Andrew: Yeah, yeah. One of the key messages from the Scottish approach to service design is about trying to make sure that the voice of lived experience is absolutely central.
Andrew: So, whenever you are making any decisions about how services should run, voice should always be present and voice should always be a part of that. So, that’s something that we have tried to do to the best of our ability, all the way through. I think, my perspective on this, is that generally across the board the reality still falls short of the rhetoric. So, we’re getting there, we’re getting to that point of having lived experience there but we still have some way to go.
So, how have we done that? We have used the stories, the comments, the voices of the people who responded to our survey and took part in the interviews. We’ve used that all the way through. We have worked closely alongside What Matters to You who are working with a group of parents in the Cumnock area and supporting them to use their direct lived experience to influence the direction of things are going. So, we have a group of people there that we can kind of call upon to draw upon their expertise from their own lives in order to tell us whether we’re going the right way.
We’ve had a group called The Critical Friends, which has had an oversight role, really, for the implementation of Community Teams. And that’s involved young people and parents and carers and we’ve met with them and said, look, this is the direction we’re going; does this sound right? What thoughts do you have? How does this relate to your own experience? Would this kind of help if you were in that kind of situation again?
And another way that we’ve tried to thread lived experience all the way through this is in a new resource that we have developed which uses composite family stories as a tool to support practitioners from different services, working together and thinking about how they can collaborate more effectively to respond to a family. What we found is that when you talk about something like Heart in general terms, in general theoretical terms; people respond to it up to a certain level. But when you can talk about it in relation to an actual family, a real situation; it becomes much more vivid and much more real for people and it really starts to hit home and they start to see how an approach like this can benefit. So, the new resource is something like a game.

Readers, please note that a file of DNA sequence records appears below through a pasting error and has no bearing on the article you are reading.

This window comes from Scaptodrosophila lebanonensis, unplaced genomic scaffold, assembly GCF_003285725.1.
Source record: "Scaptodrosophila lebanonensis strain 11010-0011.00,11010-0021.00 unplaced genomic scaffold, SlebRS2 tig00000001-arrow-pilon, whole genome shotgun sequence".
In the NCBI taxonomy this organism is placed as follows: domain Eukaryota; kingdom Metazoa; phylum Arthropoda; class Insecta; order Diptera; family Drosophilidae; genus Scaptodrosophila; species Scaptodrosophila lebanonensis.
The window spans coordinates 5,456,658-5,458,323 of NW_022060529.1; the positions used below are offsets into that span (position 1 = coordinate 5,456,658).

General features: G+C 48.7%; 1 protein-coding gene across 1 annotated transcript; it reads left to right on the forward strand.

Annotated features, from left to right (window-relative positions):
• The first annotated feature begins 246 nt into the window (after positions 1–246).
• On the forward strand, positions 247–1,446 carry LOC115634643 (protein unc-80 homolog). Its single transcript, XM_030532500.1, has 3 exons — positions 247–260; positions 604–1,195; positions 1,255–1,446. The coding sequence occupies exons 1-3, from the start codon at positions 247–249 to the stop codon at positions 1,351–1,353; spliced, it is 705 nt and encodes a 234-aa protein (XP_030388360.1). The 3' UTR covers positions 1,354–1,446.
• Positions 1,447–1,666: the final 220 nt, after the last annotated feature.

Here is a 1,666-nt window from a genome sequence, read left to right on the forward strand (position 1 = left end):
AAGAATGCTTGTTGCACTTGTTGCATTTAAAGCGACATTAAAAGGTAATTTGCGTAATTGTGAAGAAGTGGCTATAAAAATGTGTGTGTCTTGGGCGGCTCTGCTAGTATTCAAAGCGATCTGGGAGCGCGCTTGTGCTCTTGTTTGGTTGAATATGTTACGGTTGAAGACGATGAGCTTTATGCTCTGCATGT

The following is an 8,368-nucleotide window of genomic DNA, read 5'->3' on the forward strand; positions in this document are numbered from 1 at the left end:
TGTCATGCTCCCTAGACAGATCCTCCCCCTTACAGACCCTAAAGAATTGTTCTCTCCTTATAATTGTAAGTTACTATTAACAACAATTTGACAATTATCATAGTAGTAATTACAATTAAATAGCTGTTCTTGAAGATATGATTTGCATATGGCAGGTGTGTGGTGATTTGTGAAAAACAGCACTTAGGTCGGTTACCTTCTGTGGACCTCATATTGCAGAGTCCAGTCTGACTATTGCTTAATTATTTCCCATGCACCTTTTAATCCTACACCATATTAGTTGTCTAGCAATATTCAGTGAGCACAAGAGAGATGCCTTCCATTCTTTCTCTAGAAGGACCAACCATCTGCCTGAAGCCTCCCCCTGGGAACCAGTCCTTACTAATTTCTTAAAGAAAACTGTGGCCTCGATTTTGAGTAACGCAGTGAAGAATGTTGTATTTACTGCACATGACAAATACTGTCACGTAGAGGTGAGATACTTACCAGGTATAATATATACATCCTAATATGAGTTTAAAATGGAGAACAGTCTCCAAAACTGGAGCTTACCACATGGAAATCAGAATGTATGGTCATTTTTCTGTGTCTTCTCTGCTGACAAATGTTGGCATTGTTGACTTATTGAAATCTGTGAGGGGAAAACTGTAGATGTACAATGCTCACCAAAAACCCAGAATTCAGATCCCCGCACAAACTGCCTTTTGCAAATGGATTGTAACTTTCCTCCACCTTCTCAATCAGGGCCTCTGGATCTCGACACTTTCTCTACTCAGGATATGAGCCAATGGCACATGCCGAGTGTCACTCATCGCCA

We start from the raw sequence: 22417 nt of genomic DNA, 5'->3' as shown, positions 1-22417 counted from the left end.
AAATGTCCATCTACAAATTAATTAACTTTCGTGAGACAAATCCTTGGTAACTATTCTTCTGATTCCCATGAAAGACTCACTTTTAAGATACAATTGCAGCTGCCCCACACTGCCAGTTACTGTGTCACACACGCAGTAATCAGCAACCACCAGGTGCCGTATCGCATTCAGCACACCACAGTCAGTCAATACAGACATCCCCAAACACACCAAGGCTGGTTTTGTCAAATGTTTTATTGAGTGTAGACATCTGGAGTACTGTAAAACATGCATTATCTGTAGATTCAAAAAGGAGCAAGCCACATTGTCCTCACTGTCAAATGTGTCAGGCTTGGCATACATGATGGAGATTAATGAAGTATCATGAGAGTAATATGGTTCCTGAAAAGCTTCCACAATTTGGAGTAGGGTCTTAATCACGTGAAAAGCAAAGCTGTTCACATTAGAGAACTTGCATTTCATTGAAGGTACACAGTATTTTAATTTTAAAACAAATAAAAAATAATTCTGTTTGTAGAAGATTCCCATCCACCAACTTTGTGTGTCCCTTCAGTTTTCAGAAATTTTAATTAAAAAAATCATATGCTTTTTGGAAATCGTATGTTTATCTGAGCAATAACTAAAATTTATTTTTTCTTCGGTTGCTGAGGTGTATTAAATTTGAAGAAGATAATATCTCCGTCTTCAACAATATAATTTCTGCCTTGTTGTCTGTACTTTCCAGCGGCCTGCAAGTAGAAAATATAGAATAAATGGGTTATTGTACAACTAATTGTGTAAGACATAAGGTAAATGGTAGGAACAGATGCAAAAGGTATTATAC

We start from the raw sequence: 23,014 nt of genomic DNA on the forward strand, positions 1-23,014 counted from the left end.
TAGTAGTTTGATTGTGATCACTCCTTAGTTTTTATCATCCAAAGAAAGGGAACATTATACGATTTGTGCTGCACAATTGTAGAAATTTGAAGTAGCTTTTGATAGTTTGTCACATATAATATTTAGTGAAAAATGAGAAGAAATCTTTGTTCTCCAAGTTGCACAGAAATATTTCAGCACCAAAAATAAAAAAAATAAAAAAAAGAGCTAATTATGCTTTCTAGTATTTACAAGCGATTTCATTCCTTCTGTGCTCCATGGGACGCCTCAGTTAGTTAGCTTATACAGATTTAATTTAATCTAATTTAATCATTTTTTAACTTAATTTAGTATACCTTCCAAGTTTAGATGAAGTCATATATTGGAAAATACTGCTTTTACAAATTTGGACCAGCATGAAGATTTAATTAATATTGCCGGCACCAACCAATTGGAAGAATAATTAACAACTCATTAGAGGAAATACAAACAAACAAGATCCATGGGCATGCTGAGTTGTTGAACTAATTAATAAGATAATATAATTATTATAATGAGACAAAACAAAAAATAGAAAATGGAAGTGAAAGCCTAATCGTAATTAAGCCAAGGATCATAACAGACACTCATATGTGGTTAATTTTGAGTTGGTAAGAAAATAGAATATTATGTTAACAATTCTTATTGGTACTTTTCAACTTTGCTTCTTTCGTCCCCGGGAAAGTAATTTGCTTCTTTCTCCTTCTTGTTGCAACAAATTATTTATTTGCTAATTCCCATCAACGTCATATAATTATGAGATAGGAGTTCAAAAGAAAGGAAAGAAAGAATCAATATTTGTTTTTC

Andrew: That is designed to be played together by a group of practitioners. It’s based on the stories that families have told us. So, it’s true to life and it’s a family going through a series of events and at each event point, there’s an opportunity for the practitioners who are playing the game to think about how they can best help; what they can best do to support that family at that moment in their lives. So, hopefully that’s going to be a springboard for people to start to think creatively about what sort of approaches might help in their area, in their community team area to support families going through real issues.